It’s December 4 and a balmy 60°F degrees outside….in Kansas City! (For those readers who live outside the U.S.A., that’s smack dab in the middle of the country, and we are usually shivering through daytime highs of only around 35°F or 40°F by now!) Hardly the weather for a snowman! So you can imagine my tablescaping students’ surprise back in October when they walked in and saw a room full of them! A snowman-themed tablescape is always fun, though, whether you’re entertaining the mathematically young or the young at heart.
Next week I’ll bring you a variation of this table for a larger number of guests to demonstrate how the same basic elements can be used to create a table with an entirely different look! I think you’ll be pleasantly surprised.
(Click to enhance/enlarge any photo. Photos by Sheri L. Grant)
This is the kind of table that just brings me a lot of joy! It’s playful, but with a teensy air of sophistication introduced via the details. A full-length black and white checkered tablecloth from LinenTablecloth.com is the driving force behind this fun table setting. Its bold pattern commands attention in an unconventional way for Christmas. The dishes – a white ceramic charger from Old Time Pottery and a black ceramic dinner plate from Dollar Tree – are kept simple to avoid competing with the pattern.
Clear glass stemware from Old Time Pottery is used, including an Irish coffee mug for an after-dinner adult beverage laced with a chocolate-caramel liqueur.
The snowman centerpiece is made up of a squatty clear glass cylinder (I’m using these cylinders a lot this season!) layered with faux snow, pine branches and bright red berries. Red, besides being a traditional Christmas color, is a natural when paired with black and white. To complement the snowman’s attire, I added a dash of it to the table using a criss-cross of wide red ribbon. Notice how the checks in the tablecloth mimic that of the snowman’s jaunty little scarf. (I used these snowmen in a post called Frosty the Snowman two years ago. Click HERE or on the “Winter” tab above to see the difference.)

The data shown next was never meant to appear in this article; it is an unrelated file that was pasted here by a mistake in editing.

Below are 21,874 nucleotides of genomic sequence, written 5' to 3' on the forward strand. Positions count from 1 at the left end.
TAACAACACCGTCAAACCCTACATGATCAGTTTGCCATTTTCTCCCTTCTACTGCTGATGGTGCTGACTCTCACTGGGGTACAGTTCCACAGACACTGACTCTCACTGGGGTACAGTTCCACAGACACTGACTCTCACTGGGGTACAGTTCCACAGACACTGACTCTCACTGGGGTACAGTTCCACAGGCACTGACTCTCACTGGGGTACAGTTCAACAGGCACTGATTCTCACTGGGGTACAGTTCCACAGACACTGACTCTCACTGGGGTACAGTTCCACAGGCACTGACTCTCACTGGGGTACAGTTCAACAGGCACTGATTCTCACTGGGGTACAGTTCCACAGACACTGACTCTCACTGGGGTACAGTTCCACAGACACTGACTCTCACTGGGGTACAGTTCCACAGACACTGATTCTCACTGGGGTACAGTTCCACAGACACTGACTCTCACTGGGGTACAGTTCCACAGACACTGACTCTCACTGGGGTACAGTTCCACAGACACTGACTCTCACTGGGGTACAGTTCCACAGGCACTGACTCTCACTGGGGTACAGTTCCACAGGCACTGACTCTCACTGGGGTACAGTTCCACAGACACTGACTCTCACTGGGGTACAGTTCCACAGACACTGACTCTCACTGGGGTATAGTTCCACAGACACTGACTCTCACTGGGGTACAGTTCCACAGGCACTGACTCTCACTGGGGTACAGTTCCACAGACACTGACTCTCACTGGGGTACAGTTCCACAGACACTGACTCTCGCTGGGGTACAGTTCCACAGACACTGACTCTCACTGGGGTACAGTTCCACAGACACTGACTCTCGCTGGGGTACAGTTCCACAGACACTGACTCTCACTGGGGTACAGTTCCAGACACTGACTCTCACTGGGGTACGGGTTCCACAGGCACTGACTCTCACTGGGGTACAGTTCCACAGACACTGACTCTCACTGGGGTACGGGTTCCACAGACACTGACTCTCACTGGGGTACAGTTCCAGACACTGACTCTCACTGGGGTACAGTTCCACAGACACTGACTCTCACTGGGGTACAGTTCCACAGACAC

I used lots of votives on the table to counterbalance the deep tones of the black and red, further offset the quadrants already defined by the ribbon runners, and to add an adult dose of seasonal warmth and ambient light.
Over on the vitrine is an assortment of sweet treats and “whoopie juice” for your hot chocolate. The pine boughs used here are the same as those used on the dining table. (Repeating a key element throughout the room lends the desired cohesive look. Besides the pine boughs, other repeated elements here include snow, snowmen, black & white checks, the color red, and stovepipe hats.) Flanking the vitrine are huge urns topped with giant red ornaments.
The secretary on the opposite wall from the vitrine is decorated with a few more snowmen and more pine boughs including a wreath. Notice how the “Rule of 3” is used here with the wreath as a backdrop.
Geoffrey, dressed in his sexy fur-trimmed apron and stovepipe hat, joins the evening’s fun with an offering of Christmas cookies. Really, Geoffrey, you’re an English gentleman. Find a top hat that fits, will ya!!!
Nine other Christmas posts can be found on this site’s WINTER page.
Additional Christmas posts on this site:
“Pink & Purple Chocolate Christmas“
“Sugar High Payback“
“Cranberry Christmas Squared“
“Get Me To the Church On Time“
“Christmas Progressive Dinner“
I am delighted to join Cuisine Kathleen once again this week for “Let’s Dish!” starting at 6:00 p.m. CST on Wednesday and Susan for “Tablescape Thursday” starting at 9:00 a.m. CST on Thursday. My fellow tablescapers have some marvelous ideas for you to see!!!